Have you or a loved one suffered from a heart attack? Did the doctor prescribe cholesterol-lowering drugs upon leaving the hospital? If not, you're not alone.
A new UCLA study shows that nationwide only 32 percent of heart-attack survivors receive cholesterol-lowering medication upon leaving the hospital - despite national treatment guidelines and major clinical trials demonstrating that these medications significantly help lower mortality rates in this high-risk patient population.
The new study, published in the Dec. 19 edition of Circulation, the journal of the American Heart Association, also revealed that younger women, the elderly and those undergoing coronary artery bypass surgery are less likely to receive cholesterol-lowering medication at time of discharge from the hospital.
"The study points to the need for additional educational programs for physicians and nurses as well as hospital-based treatment programs to help ensure that patients receive these life-saving medications," said Dr. Gregg Fonarow, principal investigator, UCLA associate professor of medicine and director, Ahmanson-UCLA Cardiomyopathy Center.
The UCLA study evaluated records of 138,000 heart-attack patients seen in 1,470 hospitals across the country. This is the first nationwide study to assess lipid-lowering medication use at time of hospital discharge in this patient population. Two-thirds of heart-attack patients did not receive cholesterol-lowering medication upon leaving the hospital. And less than half of the heart-attack patients with a history of coronary artery disease, prior coronary artery bypass surgery or diabetes were treated.
Women were also less likely to be prescribed this medication than men. Younger women, ages 55 and below, in particular, were less likely to be prescribed cholesterol-lowering medication than men in the same age group upon leaving the hospital.
Patients treated at a teaching hospital were 26 percent more likely to receive cholesterol-lowering medication upon discharge than patients treated at a community hospital. Patients receiving care in a hospital on the East Coast were slightly less likely to be treated.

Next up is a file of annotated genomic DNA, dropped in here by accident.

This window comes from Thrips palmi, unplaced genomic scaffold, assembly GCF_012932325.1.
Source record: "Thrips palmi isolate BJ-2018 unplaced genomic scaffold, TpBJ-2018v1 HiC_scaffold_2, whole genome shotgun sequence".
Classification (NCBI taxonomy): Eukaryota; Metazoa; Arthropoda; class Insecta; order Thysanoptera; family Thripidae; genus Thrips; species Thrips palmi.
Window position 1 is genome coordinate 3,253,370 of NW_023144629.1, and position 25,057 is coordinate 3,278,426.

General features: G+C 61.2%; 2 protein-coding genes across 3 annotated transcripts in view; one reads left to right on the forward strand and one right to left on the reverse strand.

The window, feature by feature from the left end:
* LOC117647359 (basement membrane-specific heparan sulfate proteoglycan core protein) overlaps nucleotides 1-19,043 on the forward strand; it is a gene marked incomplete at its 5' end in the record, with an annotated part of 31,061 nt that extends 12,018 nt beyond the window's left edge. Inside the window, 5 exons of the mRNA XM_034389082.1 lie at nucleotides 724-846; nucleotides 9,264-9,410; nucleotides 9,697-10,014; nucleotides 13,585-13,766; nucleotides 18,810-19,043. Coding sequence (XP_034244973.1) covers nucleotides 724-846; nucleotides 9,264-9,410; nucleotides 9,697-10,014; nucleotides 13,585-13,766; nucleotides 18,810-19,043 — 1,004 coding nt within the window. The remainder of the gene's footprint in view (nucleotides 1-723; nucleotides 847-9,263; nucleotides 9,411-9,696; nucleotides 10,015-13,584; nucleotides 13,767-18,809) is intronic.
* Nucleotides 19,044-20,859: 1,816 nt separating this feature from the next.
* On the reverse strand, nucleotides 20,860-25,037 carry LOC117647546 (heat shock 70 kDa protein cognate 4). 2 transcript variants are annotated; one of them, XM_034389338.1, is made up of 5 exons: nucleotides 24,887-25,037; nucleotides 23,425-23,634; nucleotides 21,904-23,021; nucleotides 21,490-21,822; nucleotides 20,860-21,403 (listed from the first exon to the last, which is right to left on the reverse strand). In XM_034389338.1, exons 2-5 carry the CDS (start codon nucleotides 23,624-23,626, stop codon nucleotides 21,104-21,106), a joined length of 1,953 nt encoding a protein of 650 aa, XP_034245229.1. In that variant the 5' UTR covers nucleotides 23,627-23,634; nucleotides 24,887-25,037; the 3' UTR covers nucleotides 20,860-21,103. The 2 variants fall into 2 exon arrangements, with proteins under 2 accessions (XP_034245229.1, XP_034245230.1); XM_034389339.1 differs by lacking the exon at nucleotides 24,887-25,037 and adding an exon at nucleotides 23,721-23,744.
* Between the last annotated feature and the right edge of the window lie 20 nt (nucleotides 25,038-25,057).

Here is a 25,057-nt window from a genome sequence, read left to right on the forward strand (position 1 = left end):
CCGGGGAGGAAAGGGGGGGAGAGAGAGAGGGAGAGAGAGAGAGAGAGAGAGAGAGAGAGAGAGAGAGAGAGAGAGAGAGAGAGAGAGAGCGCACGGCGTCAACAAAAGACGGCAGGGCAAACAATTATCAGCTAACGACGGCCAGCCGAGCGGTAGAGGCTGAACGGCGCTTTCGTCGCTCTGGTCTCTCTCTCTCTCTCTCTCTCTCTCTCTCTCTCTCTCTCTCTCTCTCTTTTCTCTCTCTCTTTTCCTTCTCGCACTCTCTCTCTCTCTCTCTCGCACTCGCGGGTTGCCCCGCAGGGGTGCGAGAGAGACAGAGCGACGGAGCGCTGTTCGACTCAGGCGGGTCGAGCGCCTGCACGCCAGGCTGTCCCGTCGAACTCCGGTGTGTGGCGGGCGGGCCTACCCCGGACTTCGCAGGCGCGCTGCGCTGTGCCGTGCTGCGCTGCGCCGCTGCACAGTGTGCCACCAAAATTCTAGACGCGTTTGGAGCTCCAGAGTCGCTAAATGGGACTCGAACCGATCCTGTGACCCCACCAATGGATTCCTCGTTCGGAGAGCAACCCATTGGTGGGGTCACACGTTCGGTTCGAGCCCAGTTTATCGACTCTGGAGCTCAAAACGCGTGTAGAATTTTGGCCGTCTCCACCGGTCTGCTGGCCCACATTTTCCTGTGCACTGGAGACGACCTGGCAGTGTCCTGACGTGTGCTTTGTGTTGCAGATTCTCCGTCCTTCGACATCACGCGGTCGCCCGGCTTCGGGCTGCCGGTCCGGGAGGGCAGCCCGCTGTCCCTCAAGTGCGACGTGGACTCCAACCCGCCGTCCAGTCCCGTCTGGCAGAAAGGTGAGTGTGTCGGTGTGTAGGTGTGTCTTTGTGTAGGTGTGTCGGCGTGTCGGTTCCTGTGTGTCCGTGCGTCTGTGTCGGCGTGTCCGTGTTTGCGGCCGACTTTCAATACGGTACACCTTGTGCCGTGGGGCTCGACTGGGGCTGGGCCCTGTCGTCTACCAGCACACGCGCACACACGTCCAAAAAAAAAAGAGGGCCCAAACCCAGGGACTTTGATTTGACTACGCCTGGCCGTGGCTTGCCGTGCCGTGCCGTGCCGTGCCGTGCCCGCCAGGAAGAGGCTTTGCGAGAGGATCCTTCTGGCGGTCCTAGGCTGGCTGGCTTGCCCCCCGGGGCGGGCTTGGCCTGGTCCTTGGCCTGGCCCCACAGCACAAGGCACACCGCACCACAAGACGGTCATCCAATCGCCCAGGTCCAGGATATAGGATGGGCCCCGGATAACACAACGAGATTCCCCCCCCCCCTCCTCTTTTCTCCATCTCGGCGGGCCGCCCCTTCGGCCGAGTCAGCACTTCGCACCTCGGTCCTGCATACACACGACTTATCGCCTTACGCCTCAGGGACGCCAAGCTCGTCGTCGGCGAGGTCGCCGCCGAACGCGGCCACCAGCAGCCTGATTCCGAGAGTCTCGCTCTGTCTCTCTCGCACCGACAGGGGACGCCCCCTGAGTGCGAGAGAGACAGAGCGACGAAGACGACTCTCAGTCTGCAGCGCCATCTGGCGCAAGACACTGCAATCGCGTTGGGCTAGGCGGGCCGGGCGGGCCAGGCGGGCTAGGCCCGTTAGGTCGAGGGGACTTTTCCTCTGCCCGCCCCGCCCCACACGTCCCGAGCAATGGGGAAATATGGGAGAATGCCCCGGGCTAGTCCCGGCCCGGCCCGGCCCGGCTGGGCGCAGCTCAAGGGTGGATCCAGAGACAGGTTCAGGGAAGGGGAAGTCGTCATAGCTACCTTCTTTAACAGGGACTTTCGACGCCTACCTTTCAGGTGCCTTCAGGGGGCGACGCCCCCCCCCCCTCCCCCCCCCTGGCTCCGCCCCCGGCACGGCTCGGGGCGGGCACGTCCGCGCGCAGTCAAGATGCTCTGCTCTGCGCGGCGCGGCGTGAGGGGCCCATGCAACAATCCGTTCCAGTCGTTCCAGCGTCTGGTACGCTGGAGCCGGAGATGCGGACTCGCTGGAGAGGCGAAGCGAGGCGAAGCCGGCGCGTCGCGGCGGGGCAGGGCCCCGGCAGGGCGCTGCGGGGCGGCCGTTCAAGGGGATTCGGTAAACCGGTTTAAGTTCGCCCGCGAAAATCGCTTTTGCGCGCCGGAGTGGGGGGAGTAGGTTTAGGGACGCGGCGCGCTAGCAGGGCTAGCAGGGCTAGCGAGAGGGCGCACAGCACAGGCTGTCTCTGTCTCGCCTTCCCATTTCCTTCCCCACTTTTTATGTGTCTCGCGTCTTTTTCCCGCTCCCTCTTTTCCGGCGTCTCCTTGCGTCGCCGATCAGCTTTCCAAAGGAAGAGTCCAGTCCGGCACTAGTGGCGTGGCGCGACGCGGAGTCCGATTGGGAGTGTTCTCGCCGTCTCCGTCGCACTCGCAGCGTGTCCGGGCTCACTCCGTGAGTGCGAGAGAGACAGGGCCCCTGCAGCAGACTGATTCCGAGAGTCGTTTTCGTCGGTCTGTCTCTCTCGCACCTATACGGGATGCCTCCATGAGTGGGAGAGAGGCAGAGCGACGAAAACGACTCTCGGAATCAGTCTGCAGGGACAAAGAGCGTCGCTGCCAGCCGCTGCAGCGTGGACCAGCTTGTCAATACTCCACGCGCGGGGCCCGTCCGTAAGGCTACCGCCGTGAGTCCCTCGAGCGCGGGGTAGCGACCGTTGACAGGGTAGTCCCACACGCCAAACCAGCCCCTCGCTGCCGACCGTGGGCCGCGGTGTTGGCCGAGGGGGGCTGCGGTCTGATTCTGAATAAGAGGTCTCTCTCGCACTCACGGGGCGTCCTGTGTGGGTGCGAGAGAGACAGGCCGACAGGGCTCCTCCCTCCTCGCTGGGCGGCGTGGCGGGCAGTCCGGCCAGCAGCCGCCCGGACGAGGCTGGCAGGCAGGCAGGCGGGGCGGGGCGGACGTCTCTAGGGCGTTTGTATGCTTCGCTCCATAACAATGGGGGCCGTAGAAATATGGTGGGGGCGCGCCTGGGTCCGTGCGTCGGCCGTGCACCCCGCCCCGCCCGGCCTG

Heart-attack patients with only Medicare coverage were less likely to receive cholesterol-lowering drugs than patients with Medicare-HMO, who usually have some form of prescription drug coverage.
Patients discharged on other cardiovascular therapies such as aspirin, beta blockers or ACE inhibitors were more likely to be discharged on a cholesterol-lowering medication. Likewise, current smokers treated by physicians and nurses who provided smoking-cessation counseling during hospitalization were more likely to be discharged on cholesterol-lowering medications.
"A number of clinical, demographic, hospital and process-of-care factors seem to influence whether physicians prescribed cholesterol-lowering medication to their heart-attack patients or not," Fonarow said. "We now have the opportunity to try and improve care for this large, high-risk patient population."
Fonarow adds that the next step will involve applying hospital-based treatment programs and physician education across the country to help the nation meet the treatment needs of these patients. A hospital-based cardiac discharge program developed at UCLA (CHAMP Cardiac Hospitalization Atherosclerosis Management Program) has improved the use of cholesterol-lowering medications to over 90 percent of UCLA patients. Each year, more than 1 million Americans suffer a heart attack.
According to Fonarow, cholesterol-lowering medications help patients control coronary atherosclerosis by reducing plaque production and inflammation - essential in patients who have suffered a heart attack. Although these medications lower the risk of a recurrent heart attack by 23 percent to 42 percent, the study shows that a large number of patients are still not being treated with this life-saving therapy.
"If you or a loved one has suffered a heart attack or has coronary artery disease, it's important to check with your physician to see if you could be a candidate for cholesterol-lowering medication," Fonarow said.
The study was performed with the National Registry of Myocardial Infarction 3 Registry, which is supported by Genentech Inc. Dr. William French at Harbor-UCLA Medical Center was co-author of the study.